This week’s historical figure hits close to home: social rights leader Bayard Rustin was born in West Chester, Pa. Rustin led movements in support of civil rights, socialism, nonviolence and gay rights, among others. He grew up in a house of 12 children, where National Association for the Advancement of Colored People (NAACP) leaders like W.E.B. Du Bois and James Weldon Johnson were frequent visitors, encouraging Rustin to engage in activism against Jim Crowe laws early in life. In college, he continued his career based on “social dislocation and creative trouble” (his own words), facing expulsion after organizing a strike.
Along with the Fellowship of Reconciliation (FOR) activists A. Philip Randolph and A.J. Muste, Rustin proposed a march on Washington in 1941 to protest racial segregation in the armed forces and employment discrimination. He met with President Franklin Roosevelt to tell him a march would occur unless the group’s goals were met. The march was canceled, against Rustin’s advice, after Roosevelt issued the Fair Employment Act. The U.S. Armed Forces were not desegregated until 1948 under an Executive Order by President Harry Truman.
In 1941, Rustin traveled to California to help over 120,000 Japanese-Americans in internment camps, which earned him the position of Secretary for Student and General Affairs with FOR. A trailblazer in the effort to desegregate public transportation, Rustin sat in the second row of a bus en route to Nashville, Tenn. in 1942. He refused to move and was arrested and beaten by police. He later helped form the Congress of Racial Equality (CORE) with George Houser, James L. Farmer Jr. and Bernice Fisher. He and other members of the group refused to join the military based on pacifist beliefs. As a result, Rustin was imprisoned for around two years, which did little to stop his activist work; he organized protests against segregated dining facilities and organized the Free India Committee. Throughout his activist career, he would frequently be arrested for protesting against British colonial rule in India and Africa.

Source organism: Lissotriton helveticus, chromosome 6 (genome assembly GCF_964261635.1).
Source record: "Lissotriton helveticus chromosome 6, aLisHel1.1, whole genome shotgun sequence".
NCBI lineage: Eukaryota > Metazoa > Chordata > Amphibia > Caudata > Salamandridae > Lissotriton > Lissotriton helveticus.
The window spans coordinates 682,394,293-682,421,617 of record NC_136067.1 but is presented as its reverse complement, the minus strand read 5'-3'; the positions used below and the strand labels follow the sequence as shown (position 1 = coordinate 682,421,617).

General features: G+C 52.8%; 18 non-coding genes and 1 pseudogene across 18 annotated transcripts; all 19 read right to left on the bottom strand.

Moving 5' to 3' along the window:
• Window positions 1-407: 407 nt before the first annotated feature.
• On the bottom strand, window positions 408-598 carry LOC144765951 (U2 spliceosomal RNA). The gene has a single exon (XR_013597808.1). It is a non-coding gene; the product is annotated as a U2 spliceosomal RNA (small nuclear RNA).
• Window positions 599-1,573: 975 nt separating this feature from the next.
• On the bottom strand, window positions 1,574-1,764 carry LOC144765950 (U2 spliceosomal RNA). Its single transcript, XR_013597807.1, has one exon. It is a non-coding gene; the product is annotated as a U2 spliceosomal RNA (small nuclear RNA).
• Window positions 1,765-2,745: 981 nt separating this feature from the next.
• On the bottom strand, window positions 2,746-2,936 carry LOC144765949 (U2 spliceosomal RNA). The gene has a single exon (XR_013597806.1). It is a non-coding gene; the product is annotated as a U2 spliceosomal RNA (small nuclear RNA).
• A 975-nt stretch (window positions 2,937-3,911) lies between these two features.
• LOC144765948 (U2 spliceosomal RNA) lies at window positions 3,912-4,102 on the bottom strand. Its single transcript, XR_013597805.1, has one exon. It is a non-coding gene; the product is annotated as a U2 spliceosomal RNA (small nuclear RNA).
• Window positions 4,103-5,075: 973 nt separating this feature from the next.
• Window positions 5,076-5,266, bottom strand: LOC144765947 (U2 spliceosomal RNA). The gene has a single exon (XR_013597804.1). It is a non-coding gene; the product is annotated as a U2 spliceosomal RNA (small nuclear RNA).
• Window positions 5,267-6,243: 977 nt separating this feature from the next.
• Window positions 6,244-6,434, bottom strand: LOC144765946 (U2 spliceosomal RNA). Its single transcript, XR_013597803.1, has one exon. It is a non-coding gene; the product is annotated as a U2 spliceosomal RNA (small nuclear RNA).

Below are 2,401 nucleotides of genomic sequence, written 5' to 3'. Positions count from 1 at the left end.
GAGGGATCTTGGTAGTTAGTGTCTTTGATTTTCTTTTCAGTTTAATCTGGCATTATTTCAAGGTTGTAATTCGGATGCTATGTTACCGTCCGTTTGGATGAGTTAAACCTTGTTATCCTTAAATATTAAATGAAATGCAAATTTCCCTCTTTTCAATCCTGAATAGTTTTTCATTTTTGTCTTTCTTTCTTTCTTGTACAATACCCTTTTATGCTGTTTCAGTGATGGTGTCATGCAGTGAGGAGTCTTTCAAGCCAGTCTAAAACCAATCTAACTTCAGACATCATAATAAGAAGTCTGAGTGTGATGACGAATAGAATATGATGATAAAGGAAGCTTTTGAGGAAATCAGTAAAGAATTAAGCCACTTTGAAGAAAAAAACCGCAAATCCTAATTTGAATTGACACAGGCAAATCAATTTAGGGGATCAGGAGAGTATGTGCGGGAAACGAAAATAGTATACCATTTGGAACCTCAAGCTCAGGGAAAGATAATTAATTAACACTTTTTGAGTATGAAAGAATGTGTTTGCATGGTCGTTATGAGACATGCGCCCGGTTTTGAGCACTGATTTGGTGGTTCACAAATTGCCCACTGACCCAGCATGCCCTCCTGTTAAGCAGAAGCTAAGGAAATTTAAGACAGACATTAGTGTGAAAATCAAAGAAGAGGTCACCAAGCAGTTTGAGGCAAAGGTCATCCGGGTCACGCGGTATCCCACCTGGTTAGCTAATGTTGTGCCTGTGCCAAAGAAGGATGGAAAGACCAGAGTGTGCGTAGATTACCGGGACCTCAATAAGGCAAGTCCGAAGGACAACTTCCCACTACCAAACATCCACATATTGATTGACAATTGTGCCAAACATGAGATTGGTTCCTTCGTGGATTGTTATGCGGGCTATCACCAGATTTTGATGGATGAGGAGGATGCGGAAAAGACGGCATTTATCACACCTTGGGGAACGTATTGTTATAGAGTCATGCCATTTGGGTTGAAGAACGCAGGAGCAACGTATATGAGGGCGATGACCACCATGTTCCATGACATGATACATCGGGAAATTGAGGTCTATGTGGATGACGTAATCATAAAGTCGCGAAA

In 1947, Rustin and Houser organized the first of the Freedom Rides, termed the Journey of Reconciliation. Sixteen men traveled for two weeks, risking abuse and arrest. Rustin faced persecution not only for his skin color, but his sexuality as well. He was arrested and served 60 days in jail in 1953 for “sex perversion,” the official name for homosexual activity in California at the time. He was fired from FOR as a result.
The most well-known demonstration Rustin was part of was the historical 1963 March on Washington, of which he was the chief organizer. Bayard Rustin deserves recognition as a hero, and someone who persisted and prevailed in the face of adversity. Check out Celine Butler’s “Hometown Heroes” article on the Quad’s website to learn more!
Caroline Fritz is a fourth-year student majoring in English with minors in linguistics and French. CF853302@wcupa.edu